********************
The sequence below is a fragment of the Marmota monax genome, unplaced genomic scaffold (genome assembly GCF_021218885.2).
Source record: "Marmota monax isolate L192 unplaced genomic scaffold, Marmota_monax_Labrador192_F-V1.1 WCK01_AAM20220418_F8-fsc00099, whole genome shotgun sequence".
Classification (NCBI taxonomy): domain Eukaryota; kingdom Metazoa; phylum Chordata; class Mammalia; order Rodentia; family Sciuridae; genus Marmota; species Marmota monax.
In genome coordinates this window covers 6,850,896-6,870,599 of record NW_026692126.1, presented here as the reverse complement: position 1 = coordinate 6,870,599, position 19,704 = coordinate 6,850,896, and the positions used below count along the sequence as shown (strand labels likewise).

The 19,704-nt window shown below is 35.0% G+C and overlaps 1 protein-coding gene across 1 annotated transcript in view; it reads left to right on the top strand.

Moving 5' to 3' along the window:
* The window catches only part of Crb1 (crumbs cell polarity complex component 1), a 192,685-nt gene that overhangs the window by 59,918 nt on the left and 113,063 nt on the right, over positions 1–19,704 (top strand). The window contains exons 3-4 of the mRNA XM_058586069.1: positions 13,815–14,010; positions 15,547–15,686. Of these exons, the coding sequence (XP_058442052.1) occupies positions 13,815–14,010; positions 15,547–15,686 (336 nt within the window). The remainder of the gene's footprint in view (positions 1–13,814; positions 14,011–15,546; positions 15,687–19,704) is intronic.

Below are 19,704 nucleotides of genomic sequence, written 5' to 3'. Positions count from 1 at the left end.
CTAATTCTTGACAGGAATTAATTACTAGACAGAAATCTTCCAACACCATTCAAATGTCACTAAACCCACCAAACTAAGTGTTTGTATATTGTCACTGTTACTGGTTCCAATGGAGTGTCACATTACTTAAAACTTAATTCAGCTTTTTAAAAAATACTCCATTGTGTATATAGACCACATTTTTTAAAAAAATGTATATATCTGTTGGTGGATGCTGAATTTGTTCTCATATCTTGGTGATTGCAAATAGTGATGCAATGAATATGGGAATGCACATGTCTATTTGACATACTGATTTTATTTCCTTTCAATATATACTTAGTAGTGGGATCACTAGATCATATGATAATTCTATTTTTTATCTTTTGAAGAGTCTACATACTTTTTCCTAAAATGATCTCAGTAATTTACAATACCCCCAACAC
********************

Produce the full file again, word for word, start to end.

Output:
The sequence below is a fragment of the Marmota monax genome, unplaced genomic scaffold (genome assembly GCF_021218885.2).
Source record: "Marmota monax isolate L192 unplaced genomic scaffold, Marmota_monax_Labrador192_F-V1.1 WCK01_AAM20220418_F8-fsc00099, whole genome shotgun sequence".
Classification (NCBI taxonomy): domain Eukaryota; kingdom Metazoa; phylum Chordata; class Mammalia; order Rodentia; family Sciuridae; genus Marmota; species Marmota monax.
In genome coordinates this window covers 6,850,896-6,870,599 of record NW_026692126.1, presented here as the reverse complement: position 1 = coordinate 6,870,599, position 19,704 = coordinate 6,850,896, and the positions used below count along the sequence as shown (strand labels likewise).

The 19,704-nt window shown below is 35.0% G+C and overlaps 1 protein-coding gene across 1 annotated transcript in view; it reads left to right on the top strand.

Moving 5' to 3' along the window:
* The window catches only part of Crb1 (crumbs cell polarity complex component 1), a 192,685-nt gene that overhangs the window by 59,918 nt on the left and 113,063 nt on the right, over positions 1–19,704 (top strand). The window contains exons 3-4 of the mRNA XM_058586069.1: positions 13,815–14,010; positions 15,547–15,686. Of these exons, the coding sequence (XP_058442052.1) occupies positions 13,815–14,010; positions 15,547–15,686 (336 nt within the window). The remainder of the gene's footprint in view (positions 1–13,814; positions 14,011–15,546; positions 15,687–19,704) is intronic.

Below are 19,704 nucleotides of genomic sequence, written 5' to 3'. Positions count from 1 at the left end.
CTAATTCTTGACAGGAATTAATTACTAGACAGAAATCTTCCAACACCATTCAAATGTCACTAAACCCACCAAACTAAGTGTTTGTATATTGTCACTGTTACTGGTTCCAATGGAGTGTCACATTACTTAAAACTTAATTCAGCTTTTTAAAAAATACTCCATTGTGTATATAGACCACATTTTTTAAAAAAATGTATATATCTGTTGGTGGATGCTGAATTTGTTCTCATATCTTGGTGATTGCAAATAGTGATGCAATGAATATGGGAATGCACATGTCTATTTGACATACTGATTTTATTTCCTTTCAATATATACTTAGTAGTGGGATCACTAGATCATATGATAATTCTATTTTTTATCTTTTGAAGAGTCTACATACTTTTTCCTAAAATGATCTCAGTAATTTACAATACCCCCAACAC